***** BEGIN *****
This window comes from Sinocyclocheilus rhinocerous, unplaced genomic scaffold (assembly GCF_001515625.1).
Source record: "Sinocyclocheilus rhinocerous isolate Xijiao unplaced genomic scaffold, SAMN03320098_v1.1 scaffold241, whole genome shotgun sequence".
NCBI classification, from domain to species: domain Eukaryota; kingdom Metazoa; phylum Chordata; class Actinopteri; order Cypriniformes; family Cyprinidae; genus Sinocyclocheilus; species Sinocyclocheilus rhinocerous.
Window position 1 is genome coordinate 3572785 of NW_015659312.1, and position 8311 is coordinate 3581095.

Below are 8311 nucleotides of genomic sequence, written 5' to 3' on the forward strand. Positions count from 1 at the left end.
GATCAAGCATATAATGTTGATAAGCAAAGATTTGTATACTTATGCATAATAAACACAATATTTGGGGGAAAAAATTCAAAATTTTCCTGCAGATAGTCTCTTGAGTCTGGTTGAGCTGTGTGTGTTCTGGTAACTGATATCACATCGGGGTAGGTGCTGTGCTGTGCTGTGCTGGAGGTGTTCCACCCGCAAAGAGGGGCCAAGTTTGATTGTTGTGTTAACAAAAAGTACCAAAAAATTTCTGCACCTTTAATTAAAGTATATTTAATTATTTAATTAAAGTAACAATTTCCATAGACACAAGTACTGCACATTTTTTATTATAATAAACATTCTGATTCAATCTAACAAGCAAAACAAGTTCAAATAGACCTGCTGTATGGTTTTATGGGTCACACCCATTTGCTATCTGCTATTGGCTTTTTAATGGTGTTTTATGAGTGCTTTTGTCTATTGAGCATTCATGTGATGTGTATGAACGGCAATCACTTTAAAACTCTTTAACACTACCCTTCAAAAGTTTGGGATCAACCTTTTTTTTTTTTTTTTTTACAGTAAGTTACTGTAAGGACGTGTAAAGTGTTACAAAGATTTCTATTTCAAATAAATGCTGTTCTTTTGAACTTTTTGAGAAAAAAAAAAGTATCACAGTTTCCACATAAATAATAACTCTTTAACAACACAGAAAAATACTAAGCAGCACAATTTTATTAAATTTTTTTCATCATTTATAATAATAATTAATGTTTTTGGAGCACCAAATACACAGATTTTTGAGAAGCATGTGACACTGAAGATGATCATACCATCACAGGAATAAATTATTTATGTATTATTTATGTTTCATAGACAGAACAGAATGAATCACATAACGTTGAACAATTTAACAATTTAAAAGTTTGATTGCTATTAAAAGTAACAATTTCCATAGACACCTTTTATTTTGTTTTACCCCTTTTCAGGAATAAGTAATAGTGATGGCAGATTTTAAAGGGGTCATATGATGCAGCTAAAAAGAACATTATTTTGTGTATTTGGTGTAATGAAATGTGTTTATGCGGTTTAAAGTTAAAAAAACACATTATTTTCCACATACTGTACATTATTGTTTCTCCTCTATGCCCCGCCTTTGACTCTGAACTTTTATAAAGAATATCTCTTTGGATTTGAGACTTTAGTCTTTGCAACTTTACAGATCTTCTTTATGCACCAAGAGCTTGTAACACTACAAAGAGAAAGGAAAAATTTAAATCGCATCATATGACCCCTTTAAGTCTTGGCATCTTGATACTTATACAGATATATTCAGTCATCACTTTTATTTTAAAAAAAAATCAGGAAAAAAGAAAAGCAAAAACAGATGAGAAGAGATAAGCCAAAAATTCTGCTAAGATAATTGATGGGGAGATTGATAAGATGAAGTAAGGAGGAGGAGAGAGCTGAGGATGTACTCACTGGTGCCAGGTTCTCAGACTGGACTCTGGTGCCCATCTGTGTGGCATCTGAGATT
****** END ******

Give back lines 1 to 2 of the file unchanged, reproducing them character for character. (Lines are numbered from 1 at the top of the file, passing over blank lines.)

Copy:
This window comes from Sinocyclocheilus rhinocerous, unplaced genomic scaffold (assembly GCF_001515625.1).
Source record: "Sinocyclocheilus rhinocerous isolate Xijiao unplaced genomic scaffold, SAMN03320098_v1.1 scaffold241, whole genome shotgun sequence".